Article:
Serving the campus of the University of Alabama since 1894

The Crimson White

Serving the campus of the University of Alabama since 1894

The Crimson White

Serving the campus of the University of Alabama since 1894

The Crimson White

Tuscaloosa business relies on football season

CW / Shelby West

The economic impact of the football season in Tuscaloosa cannot be ignored.  

In 2022 tourists spent $895 million, with each home game weekend that year bringing in $20 million to $25 million on average.  

Not only do game days completely change the atmosphere of Tuscaloosa, but they also leave a lasting effect on businesses on the Strip. 

However, the season can pose many challenges for business owners, and for some, the surge in game day sales is necessary to keep their businesses afloat throughout the summer and academic breaks.  

“Football season absolutely catapults us to another level as far as an increase in the sales and stuff,” said Tiffany Lewis, the current manager at the Publix location on the Strip.  

She said that part of managing a store like Publix during home game weekends is knowing how to prepare your stock to make sure you don’t run out.  

Lewis also said that students, families, alumni and fans start getting into town on Friday afternoons and stay throughout the weekend. She said Publix usually earns an extra $100,000-$150,000 during game day weekends. 

Although overcrowding and safety concerns have created an ongoing debate surrounding business closing times, local bars receive a boost from game day weekends. 

Daniel Shannahan, the general manager of Hoppers Corner Bar, described University-related tourism as “the lifeblood of this town.” 

Although Hoppers has a smaller occupancy and many local patrons, Shannahan has worked at other bars in Tuscaloosa where the approximately seven annual game days make a big difference. 

 “In some places I’ve worked, you could pay your rent, your insurance, everything else on seven weekends, 14 days,” Shannahan said. 

 Chris Coleman, a co-owner and general manager of Unique, said that although his bar is by no means dependent on game days, football helps bring in patrons.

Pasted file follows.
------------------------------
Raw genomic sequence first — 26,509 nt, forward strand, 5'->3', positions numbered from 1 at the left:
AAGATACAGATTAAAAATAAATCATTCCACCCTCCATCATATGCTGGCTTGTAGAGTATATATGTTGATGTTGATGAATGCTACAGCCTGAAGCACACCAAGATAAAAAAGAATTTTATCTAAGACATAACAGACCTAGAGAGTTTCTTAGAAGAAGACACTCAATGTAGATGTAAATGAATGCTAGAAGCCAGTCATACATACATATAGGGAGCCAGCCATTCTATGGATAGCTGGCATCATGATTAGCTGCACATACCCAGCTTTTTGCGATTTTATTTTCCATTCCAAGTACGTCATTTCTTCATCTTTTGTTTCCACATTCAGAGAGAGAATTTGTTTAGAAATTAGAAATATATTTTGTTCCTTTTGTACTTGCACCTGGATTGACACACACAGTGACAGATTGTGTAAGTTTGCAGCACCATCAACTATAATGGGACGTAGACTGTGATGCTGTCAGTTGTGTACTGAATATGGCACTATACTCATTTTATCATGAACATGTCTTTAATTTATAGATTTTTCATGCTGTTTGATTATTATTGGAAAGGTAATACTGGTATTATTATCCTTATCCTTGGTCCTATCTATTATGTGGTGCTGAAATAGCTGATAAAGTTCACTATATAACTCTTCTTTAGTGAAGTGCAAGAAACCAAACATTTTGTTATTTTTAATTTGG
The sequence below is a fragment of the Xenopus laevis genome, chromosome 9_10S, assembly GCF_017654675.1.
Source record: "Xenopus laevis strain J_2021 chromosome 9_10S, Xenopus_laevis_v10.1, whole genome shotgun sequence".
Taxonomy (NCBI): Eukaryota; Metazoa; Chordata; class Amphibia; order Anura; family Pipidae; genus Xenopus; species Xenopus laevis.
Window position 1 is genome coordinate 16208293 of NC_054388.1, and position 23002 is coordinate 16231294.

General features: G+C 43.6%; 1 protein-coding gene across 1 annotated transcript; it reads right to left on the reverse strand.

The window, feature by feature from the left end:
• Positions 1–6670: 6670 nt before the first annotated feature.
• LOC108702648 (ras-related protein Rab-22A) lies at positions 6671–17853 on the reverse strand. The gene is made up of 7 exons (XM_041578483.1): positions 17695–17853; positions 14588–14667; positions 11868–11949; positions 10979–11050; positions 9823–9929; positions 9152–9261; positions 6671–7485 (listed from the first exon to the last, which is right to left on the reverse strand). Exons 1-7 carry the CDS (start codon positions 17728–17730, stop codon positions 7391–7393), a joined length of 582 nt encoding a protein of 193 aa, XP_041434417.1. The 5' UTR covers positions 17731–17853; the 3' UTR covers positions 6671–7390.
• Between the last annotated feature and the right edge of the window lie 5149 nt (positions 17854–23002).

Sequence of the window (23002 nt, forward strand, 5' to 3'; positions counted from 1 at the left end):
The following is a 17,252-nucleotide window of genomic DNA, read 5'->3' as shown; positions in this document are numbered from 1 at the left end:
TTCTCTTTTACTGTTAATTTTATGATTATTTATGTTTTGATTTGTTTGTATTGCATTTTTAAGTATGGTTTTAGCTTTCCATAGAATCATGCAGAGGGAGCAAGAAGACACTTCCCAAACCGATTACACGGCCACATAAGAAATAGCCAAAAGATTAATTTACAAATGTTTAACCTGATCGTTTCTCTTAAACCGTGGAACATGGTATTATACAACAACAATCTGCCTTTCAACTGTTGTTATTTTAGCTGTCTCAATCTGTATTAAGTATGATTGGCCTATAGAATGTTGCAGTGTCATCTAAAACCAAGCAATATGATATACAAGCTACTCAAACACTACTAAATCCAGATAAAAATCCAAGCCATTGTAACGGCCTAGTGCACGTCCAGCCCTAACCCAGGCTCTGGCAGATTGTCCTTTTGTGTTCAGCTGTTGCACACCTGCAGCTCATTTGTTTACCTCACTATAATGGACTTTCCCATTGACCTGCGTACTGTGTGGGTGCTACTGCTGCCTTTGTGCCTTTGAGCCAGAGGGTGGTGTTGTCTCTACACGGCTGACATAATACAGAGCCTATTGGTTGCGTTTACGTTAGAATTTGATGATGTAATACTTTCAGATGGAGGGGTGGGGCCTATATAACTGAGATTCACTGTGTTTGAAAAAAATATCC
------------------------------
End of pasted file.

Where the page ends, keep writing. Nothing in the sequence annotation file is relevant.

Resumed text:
“Game day is really good for the city,” Coleman said. “The entire city takes a big bump with every hotel, restaurant, everywhere, bars, they’re all filled up.” 

Jimmy Wendlandt, a junior majoring in kinesiology, has been working at BamaStuff, a small business on the Strip that sells Alabama merchandise, for the past two years. 

“I know a lot of people come in. It’s kind of huge for the business,” Wendlandt said.  

James J. Cochran, a professor of statistics at the Culverhouse College of Business, said that without game days, a lot of businesses would be hurt and might go bankrupt. 

Rita’s Italian Ice and PJ’s Coffee are owned by Bill Getchell and share a location on the Strip. The businesses are enjoyed by students throughout the entire year, but during football season, they see a growth in sales and customers. 

“We have to make sure that we have enough money to get through December and into mid-January before we get started up with students,” Getchell said. “So yeah, we really need game days to help us get through.” 

Lewis expressed a similar view, saying that not having football season was “not an option” and that without it, there would be no need for the store to stay open.  

Businesses saw reduced football activity early in the COVID-19 pandemic, when tailgating was not permitted on campus and the stadium was only 20% full. However, even with the pandemic going on, Alabama football boosted the travel and tourism economy. 

Cochran said there are negative aspects to the boost to business brought about by Crimson Tide sports. One challenge he mentioned was preventing damage caused by overcrowding in businesses. 

“Keeping a place clean, and getting it cleaned at the end of the night, is a whole different story if you have a restaurant that’s full,” Cochran added.  

On game days, parking is frequently a logistical problem for employees. 

“Foot traffic is absolutely welcome. Is parking a nightmare? Yes,” Shannahan said, adding that his staff sometimes has to come to work an hour or more ahead of time “just to find parking in the area.” 

Safety is also a concern for some business owners. 

“Of course, you got adequate police officers and all that stuff out on the street, but we don’t have a presence coming in, walking through, you know, and that’s when we have most of the issues,” Lewis said.  

The increase in customers, and therefore sales, during football season, causes new owners, and even some experienced ones, to rethink strategies on how to best handle the situation. 

“We have to really start looking at our plan and going over it right and fill all the paperwork out on the last week in June because the middle of July is when we need to start having an inventory increase,” Lewis said.  

She added that game days require extra support from staff.  

“Game days are what we call all hands on deck. Game days, man, we probably have about 30 [associates] total just on the front end,” Lewis said.  

For Getchell, getting enough workers to take shifts on game days is “one of the biggest tasks” his businesses have. 

“It’s pretty daunting,” Getchell said. “The amount of people that come in is triple to quadruple the amount on a regular daily basis.” 

While any surge in business comes with additional challenges, many local vendors believe the benefits outweigh any logistical concerns. 

“It does make it hectic, but the payoff is good enough that when you have enough business coming into town, it’s worth it to have a little bit of gridlock to make sure that you have a busy day,” Shannahan said.  

More to Discover